Among the many terrible outcomes that we’re just starting to see stem from the Deep Horizon oil spill, perhaps “cultural genocide” is one of the most devastating. The Audubon Society’s blog, The Perch, reports that livelihood of the Atakapa tribe, a small group of American Indian families living at the mouth of the Mississippi in a village only accessible by boat, is now threatened. Writer Justin Nobel explains:
This is Grand Bayou Village, home to the Atakapa-Ishak Indians, a dark-skinned tribe that once occupied southeast Texas and south Louisiana but now occupies only this community. There are ten families left only a small group still residing in the area, living mostly off the oysters, shrimp and fish they draw from the marshes, their homes only reachable by boat. This is the edge of the edge.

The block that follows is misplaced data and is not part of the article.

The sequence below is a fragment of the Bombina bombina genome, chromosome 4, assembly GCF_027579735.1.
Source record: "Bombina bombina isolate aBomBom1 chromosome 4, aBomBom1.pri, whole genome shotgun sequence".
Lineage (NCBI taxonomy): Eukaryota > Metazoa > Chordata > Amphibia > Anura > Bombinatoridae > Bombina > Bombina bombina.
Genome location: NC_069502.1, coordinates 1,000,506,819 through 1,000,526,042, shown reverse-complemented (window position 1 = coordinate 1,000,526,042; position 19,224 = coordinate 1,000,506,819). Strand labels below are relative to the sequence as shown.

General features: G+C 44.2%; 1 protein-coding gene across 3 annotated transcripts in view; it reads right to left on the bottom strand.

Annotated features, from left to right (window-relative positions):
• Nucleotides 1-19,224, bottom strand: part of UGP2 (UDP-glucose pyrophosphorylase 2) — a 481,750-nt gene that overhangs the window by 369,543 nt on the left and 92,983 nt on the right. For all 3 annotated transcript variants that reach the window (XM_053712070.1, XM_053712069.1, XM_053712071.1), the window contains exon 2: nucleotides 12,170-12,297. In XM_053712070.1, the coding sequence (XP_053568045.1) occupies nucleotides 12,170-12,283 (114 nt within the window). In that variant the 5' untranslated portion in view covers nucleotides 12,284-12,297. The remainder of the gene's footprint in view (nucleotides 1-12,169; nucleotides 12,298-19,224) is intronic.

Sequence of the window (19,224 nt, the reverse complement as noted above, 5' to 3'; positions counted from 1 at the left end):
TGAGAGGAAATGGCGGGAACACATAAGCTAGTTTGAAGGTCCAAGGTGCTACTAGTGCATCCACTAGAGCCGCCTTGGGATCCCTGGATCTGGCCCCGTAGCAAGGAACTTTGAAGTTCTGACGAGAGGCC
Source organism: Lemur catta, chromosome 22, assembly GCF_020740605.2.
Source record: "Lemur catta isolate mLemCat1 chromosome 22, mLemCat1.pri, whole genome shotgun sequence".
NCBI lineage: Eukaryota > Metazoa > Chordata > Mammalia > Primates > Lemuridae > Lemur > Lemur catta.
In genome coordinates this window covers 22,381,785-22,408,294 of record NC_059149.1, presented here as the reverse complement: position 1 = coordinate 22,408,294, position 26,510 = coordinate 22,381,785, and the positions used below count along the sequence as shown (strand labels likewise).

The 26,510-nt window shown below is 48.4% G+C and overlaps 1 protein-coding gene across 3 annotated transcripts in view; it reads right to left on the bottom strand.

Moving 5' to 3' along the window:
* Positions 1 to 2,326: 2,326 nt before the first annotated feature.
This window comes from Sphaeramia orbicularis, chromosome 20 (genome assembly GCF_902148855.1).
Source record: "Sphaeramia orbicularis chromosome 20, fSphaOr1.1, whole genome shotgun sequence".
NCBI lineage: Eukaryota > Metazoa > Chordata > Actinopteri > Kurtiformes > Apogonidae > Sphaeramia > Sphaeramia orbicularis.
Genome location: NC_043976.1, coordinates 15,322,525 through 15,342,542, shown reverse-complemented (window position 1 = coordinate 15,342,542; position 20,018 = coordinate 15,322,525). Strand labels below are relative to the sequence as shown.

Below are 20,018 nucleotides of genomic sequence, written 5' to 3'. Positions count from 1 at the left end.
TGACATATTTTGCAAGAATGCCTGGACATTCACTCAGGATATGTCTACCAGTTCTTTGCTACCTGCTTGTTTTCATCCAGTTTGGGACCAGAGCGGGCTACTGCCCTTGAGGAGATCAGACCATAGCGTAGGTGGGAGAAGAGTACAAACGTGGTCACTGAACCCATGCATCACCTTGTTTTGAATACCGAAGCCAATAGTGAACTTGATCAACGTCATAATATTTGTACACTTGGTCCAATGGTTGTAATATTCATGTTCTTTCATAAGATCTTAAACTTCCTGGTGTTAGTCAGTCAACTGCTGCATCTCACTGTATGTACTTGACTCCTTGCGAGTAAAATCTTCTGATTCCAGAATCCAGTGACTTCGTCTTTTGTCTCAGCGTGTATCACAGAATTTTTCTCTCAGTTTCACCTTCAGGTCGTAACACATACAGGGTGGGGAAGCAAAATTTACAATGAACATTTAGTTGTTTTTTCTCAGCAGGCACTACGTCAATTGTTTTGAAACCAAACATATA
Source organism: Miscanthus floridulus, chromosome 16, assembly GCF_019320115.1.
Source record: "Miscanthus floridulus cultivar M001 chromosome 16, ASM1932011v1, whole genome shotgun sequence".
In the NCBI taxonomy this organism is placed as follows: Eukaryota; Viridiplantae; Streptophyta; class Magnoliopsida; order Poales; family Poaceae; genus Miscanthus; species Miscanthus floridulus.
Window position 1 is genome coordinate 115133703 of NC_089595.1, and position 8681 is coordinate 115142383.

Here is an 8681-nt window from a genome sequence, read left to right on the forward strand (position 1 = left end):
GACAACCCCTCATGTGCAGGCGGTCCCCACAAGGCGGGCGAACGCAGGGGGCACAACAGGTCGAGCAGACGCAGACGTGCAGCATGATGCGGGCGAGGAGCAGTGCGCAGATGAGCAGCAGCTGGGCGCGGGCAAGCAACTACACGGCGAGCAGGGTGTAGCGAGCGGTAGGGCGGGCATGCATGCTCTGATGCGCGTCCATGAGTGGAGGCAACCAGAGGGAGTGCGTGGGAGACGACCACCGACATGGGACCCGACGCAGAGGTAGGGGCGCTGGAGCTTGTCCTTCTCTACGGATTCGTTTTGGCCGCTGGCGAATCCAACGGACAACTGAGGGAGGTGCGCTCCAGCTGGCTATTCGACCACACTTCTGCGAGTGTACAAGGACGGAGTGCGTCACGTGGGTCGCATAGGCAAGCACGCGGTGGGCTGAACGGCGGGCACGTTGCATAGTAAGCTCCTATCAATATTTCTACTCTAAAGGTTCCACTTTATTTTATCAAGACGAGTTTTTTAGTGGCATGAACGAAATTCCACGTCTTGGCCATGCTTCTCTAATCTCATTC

The Atakapa have survived smallpox, Manifest Destiny and a millennium of hurricanes, but the Deepwater Horizon oil spill, which represents a complete unknown, is the scariest threat of all, says Rosina Philippe, the tribe’s de facto matriarch. Hundreds of years ago her tribe was driven from the lakeshores, river valleys and coasts they inhabited to this remote spindle of marsh. The ecosystem here is in jeopardy, but there is literally nowhere left to go. “We’re looking at the potential for cultural genocide,” said Philippe.
UPDATE: National Geographic news has filmed a video about the tribe’s plight. Watch it here.
Photo: Rosina Philippe, by Justin Nobel via The Perch
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